Tarrant County's May Municipal Elections Feature Lots Of Races And Candidates | KERA News

Tarrant County's May Municipal Elections Feature Lots Of Races And Candidates

Apr 17, 2017

Another election day is fast approaching. Cities, school districts and other local governments across North Texas are gearing up for municipal elections on May 6. Early voting starts next Monday. In Tarrant County, there are some crowded races for dozens of open seats, and a whole host of questions about taxes and bonds that voters across the county will decide.

Tarrant County elections by the numbers:

  • 72 city council seats are on ballots across the county;
  • 28 school board seats in 11 independent school districts are up for election;
  • 14  municipalities will elect mayors;
  • Six cities have propositions to impose or extend sales taxes to pay for services like road maintenance and public safety;
  • Four cities have bond elections to pay for infrastructure projects or community centers; 
  • Four school districts have bond elections totaling $1.6 billion for school construction or improvement.

There are also elections for the Tarrant Regional Water District and the Tarrant County College board.

A crowded ballot in Fort Worth

Beyond the sheer number of seats, ballots are unusually crowded this year. In Fort Worth, most council incumbents have challengers, and some seats have as many as four contenders.

Fort Worth Mayor Betsy Price has a challenger as well. His name is Chris Nettles. He’s a 29-year-old Tarrant County court clerk and pastor. Nettles is facing an uphill battle against the popular and well-financed Price, a former county tax collector who’s known for her health and literacy initiatives.

According to the most recent filings, Price raised more than $494,000, compared to the $4,535 Nettles had raised. In this race, he’s focusing on building support among young folks especially, and he’s pitching himself as someone who can bring fresh ideas to city hall.

Probably the most heated race in Fort Worth is for a council seat on the Northside, which Councilman Sal Espino announced he would step down from last fall after years of serving on the council. Now, there are four contenders to replace him.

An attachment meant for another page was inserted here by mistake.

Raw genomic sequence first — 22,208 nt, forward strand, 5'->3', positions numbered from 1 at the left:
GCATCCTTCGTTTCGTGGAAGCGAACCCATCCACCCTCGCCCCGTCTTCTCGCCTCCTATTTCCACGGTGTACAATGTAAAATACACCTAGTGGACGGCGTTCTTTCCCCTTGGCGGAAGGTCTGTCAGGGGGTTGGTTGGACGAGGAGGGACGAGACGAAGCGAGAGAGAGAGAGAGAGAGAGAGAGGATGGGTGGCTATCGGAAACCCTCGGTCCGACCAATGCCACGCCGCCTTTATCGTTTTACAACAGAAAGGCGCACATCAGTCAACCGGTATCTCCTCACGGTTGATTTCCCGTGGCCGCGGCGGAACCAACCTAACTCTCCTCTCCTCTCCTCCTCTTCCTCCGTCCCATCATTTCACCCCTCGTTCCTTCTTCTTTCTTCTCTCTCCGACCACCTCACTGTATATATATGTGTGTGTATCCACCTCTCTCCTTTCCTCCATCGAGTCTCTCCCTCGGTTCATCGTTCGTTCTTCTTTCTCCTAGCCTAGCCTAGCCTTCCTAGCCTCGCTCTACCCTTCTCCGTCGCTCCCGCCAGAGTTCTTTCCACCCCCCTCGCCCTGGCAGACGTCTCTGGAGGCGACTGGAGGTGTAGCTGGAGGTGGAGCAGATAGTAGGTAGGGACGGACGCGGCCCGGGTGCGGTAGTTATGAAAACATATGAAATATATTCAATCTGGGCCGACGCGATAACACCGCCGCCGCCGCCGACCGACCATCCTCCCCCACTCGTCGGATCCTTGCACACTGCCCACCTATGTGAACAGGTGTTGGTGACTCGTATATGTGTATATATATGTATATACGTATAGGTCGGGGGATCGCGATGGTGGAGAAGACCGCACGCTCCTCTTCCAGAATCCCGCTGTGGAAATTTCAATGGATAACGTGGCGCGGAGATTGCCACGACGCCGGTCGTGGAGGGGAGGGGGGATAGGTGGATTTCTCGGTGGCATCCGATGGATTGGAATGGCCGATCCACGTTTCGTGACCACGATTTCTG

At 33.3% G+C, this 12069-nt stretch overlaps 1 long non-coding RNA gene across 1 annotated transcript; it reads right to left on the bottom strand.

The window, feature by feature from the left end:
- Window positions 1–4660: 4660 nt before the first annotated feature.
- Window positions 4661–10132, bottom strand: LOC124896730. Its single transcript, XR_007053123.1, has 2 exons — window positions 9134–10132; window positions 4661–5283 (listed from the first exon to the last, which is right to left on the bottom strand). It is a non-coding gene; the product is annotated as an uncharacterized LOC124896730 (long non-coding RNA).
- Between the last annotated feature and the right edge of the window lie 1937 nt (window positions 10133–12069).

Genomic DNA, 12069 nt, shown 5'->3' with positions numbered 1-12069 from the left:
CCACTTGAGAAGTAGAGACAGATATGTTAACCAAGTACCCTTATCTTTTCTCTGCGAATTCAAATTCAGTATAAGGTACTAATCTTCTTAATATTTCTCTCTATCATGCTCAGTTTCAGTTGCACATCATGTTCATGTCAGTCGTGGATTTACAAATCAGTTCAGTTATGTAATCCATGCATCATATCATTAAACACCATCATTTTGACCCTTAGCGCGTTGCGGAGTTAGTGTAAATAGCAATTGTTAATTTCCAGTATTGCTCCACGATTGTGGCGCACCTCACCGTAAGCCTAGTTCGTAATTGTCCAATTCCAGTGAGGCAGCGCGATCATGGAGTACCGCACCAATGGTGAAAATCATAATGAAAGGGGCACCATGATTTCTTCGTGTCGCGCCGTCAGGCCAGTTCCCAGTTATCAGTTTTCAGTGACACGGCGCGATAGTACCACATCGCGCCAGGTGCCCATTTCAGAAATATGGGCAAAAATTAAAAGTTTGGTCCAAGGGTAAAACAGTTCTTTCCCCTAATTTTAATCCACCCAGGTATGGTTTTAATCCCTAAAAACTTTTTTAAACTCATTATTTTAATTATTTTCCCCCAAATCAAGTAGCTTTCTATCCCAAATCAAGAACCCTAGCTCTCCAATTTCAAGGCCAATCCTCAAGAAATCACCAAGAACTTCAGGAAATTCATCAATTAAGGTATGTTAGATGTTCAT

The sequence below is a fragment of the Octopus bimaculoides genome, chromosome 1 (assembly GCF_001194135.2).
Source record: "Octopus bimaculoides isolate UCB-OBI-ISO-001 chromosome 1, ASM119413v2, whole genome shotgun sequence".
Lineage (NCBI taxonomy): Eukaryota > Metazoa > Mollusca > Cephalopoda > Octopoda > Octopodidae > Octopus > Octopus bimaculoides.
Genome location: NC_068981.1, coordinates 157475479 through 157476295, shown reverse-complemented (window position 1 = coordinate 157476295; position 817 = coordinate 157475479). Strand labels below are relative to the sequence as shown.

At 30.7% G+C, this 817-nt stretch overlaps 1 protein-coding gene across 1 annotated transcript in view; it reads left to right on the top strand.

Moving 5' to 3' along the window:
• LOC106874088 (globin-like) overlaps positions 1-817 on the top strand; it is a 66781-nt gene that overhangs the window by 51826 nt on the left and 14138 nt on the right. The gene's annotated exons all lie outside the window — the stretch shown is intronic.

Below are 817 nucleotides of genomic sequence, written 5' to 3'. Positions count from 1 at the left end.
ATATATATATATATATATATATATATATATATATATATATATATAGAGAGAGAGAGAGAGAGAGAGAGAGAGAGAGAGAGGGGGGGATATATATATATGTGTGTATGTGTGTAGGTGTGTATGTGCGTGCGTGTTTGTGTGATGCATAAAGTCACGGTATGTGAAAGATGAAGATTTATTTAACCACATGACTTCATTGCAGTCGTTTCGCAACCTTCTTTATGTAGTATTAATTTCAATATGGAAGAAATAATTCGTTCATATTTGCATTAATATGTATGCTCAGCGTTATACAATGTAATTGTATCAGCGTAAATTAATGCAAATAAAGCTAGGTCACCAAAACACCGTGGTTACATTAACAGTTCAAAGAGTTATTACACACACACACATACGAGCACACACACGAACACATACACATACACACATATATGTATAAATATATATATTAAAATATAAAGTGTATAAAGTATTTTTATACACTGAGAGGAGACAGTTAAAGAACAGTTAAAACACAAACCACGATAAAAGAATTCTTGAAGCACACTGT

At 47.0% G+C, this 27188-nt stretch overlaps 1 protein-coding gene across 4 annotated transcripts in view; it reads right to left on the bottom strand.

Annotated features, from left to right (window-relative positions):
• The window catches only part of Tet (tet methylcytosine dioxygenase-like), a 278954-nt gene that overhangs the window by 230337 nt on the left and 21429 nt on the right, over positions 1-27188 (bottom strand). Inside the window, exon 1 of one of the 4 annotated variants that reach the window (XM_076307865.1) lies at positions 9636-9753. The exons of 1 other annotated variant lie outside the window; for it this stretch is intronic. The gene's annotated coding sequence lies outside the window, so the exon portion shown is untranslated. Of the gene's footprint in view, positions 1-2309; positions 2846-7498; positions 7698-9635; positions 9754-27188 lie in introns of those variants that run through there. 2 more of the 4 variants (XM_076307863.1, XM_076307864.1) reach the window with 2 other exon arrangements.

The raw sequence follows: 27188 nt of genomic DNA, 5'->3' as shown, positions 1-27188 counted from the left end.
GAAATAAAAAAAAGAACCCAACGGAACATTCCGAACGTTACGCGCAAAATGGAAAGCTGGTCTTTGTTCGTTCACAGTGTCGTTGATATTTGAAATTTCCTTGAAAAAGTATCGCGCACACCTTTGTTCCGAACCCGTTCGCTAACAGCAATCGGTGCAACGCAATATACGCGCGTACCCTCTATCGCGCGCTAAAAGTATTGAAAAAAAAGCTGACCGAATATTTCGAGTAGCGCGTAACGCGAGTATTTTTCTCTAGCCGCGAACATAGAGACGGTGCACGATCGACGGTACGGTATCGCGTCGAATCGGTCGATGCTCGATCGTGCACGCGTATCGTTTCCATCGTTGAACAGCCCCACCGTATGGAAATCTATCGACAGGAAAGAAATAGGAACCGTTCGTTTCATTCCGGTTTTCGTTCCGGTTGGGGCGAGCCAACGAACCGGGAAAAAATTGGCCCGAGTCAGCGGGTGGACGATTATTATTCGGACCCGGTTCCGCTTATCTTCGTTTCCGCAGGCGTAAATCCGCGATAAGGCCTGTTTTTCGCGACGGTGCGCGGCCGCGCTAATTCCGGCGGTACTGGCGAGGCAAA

The establishment pick is an aerospace engineer named Carlos Flores. Espino, Price and school board president Jacinto Ramos have thrown their support behind him, and Flores has raised the most money. A close second in the money race is retired firefighter Steve Thornton, who challenged Espino in 2015 and lost narrowly. Then there’s a former UNT Health Sciences Center executive Jennifer Trevino, who would be the first Latina on city council if elected. Tony Perez, a realtor, rounds out the list.

Arlington: mayor's race and firefighter proposition

There are a number of contested races outside of Fort Worth as well. 

In Tarrant County’s second largest city, Arlington Mayor Jeff Williams is facing a challenge after he helped rally voters to approve city funds to help build a $1 billion ballpark for the Texas Rangers. The challenge comes from Chris “Dobi” Dobson, a substitute teacher who has run for city council before.

Arlington voters will also decide whether or not to set up a civil service commission to govern personnel decisions for the city’s firefighters. The city’s firefighter’s association petitioned for this, arguing that civil service system to take decisions on things like promotions less political or subject to favoritism.  Williams and most of the city council have come out against the proposition. They worry it could raise costs.

Without a civil service commission for public safety employees, Arlington is a bit of an outlier. Dallas, Fort Worth and about a dozen other North Texas cities have civil service systems for public safety employees.

Turnout expected to be low

Despite the crowded field of council and school board candidates across the county, local elections are often low-turnout affairs in North Texas.

For example, the last time there was a contested mayor’s race in Fort Worth in 2011, just over 10 percent of registered voters showed up. That means nearly 90 percent of registered voters in Fort Worth didn’t vote, so in some of these municipal elections, just a few votes can make a huge difference in deciding who makes decisions about development and how to spend local tax dollars.

Correction: According to the most recent election filings, Fort Worth Mayor Betsy Price has raised more than $494,000, not more than $494 million.